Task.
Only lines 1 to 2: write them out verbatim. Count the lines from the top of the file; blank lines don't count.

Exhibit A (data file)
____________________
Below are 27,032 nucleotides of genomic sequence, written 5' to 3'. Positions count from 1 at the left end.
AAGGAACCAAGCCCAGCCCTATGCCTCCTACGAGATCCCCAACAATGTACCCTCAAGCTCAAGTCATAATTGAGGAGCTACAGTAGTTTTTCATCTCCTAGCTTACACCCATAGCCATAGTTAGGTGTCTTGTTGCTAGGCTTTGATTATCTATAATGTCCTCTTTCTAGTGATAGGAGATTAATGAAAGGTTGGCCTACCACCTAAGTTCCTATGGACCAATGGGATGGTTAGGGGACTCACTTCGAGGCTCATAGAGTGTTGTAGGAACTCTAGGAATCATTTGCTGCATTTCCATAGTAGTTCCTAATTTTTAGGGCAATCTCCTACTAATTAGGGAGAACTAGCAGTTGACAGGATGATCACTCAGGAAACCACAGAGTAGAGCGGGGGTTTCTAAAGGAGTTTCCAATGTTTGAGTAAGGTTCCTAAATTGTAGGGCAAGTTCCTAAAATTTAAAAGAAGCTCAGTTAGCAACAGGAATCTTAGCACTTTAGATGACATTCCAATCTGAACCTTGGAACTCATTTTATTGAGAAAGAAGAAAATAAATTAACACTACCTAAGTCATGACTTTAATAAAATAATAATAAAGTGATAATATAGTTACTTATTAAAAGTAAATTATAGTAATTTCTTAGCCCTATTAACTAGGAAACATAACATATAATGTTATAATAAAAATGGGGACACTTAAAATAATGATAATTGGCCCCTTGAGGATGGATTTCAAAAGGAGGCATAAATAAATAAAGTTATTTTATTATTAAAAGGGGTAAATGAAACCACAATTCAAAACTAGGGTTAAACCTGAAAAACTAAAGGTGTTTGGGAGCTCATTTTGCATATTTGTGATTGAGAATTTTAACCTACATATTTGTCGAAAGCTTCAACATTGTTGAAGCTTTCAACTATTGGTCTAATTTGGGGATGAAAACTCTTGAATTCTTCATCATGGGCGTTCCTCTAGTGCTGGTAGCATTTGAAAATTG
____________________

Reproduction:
Below are 27,032 nucleotides of genomic sequence, written 5' to 3'. Positions count from 1 at the left end.
AAGGAACCAAGCCCAGCCCTATGCCTCCTACGAGATCCCCAACAATGTACCCTCAAGCTCAAGTCATAATTGAGGAGCTACAGTAGTTTTTCATCTCCTAGCTTACACCCATAGCCATAGTTAGGTGTCTTGTTGCTAGGCTTTGATTATCTATAATGTCCTCTTTCTAGTGATAGGAGATTAATGAAAGGTTGGCCTACCACCTAAGTTCCTATGGACCAATGGGATGGTTAGGGGACTCACTTCGAGGCTCATAGAGTGTTGTAGGAACTCTAGGAATCATTTGCTGCATTTCCATAGTAGTTCCTAATTTTTAGGGCAATCTCCTACTAATTAGGGAGAACTAGCAGTTGACAGGATGATCACTCAGGAAACCACAGAGTAGAGCGGGGGTTTCTAAAGGAGTTTCCAATGTTTGAGTAAGGTTCCTAAATTGTAGGGCAAGTTCCTAAAATTTAAAAGAAGCTCAGTTAGCAACAGGAATCTTAGCACTTTAGATGACATTCCAATCTGAACCTTGGAACTCATTTTATTGAGAAAGAAGAAAATAAATTAACACTACCTAAGTCATGACTTTAATAAAATAATAATAAAGTGATAATATAGTTACTTATTAAAAGTAAATTATAGTAATTTCTTAGCCCTATTAACTAGGAAACATAACATATAATGTTATAATAAAAATGGGGACACTTAAAATAATGATAATTGGCCCCTTGAGGATGGATTTCAAAAGGAGGCATAAATAAATAAAGTTATTTTATTATTAAAAGGGGTAAATGAAACCACAATTCAAAACTAGGGTTAAACCTGAAAAACTAAAGGTGTTTGGGAGCTCATTTTGCATATTTGTGATTGAGAATTTTAACCTACATATTTGTCGAAAGCTTCAACATTGTTGAAGCTTTCAACTATTGGTCTAATTTGGGGATGAAAACTCTTGAATTCTTCATCATGGGCGTTCCTCTAGTGCTGGTAGCATTTGAAAATTG